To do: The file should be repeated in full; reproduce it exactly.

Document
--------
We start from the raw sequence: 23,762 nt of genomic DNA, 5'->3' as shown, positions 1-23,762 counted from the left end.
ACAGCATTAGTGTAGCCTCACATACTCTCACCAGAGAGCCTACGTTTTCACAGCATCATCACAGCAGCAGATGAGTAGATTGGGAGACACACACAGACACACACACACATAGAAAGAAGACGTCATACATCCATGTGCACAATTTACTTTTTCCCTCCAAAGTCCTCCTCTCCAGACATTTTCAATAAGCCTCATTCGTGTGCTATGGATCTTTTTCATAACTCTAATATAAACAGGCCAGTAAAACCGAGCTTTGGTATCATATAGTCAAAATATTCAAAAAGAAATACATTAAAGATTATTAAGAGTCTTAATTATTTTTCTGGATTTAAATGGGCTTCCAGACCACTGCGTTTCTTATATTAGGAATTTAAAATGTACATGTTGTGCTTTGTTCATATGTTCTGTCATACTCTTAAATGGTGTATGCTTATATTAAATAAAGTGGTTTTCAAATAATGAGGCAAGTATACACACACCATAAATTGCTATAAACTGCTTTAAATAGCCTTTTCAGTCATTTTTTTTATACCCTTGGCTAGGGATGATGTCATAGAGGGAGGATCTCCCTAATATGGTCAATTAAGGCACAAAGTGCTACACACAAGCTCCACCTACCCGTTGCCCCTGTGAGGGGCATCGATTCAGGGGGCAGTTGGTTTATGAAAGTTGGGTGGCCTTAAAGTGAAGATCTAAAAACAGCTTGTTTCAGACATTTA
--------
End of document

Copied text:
We start from the raw sequence: 23,762 nt of genomic DNA, 5'->3' as shown, positions 1-23,762 counted from the left end.
ACAGCATTAGTGTAGCCTCACATACTCTCACCAGAGAGCCTACGTTTTCACAGCATCATCACAGCAGCAGATGAGTAGATTGGGAGACACACACAGACACACACACACATAGAAAGAAGACGTCATACATCCATGTGCACAATTTACTTTTTCCCTCCAAAGTCCTCCTCTCCAGACATTTTCAATAAGCCTCATTCGTGTGCTATGGATCTTTTTCATAACTCTAATATAAACAGGCCAGTAAAACCGAGCTTTGGTATCATATAGTCAAAATATTCAAAAAGAAATACATTAAAGATTATTAAGAGTCTTAATTATTTTTCTGGATTTAAATGGGCTTCCAGACCACTGCGTTTCTTATATTAGGAATTTAAAATGTACATGTTGTGCTTTGTTCATATGTTCTGTCATACTCTTAAATGGTGTATGCTTATATTAAATAAAGTGGTTTTCAAATAATGAGGCAAGTATACACACACCATAAATTGCTATAAACTGCTTTAAATAGCCTTTTCAGTCATTTTTTTTATACCCTTGGCTAGGGATGATGTCATAGAGGGAGGATCTCCCTAATATGGTCAATTAAGGCACAAAGTGCTACACACAAGCTCCACCTACCCGTTGCCCCTGTGAGGGGCATCGATTCAGGGGGCAGTTGGTTTATGAAAGTTGGGTGGCCTTAAAGTGAAGATCTAAAAACAGCTTGTTTCAGACATTTA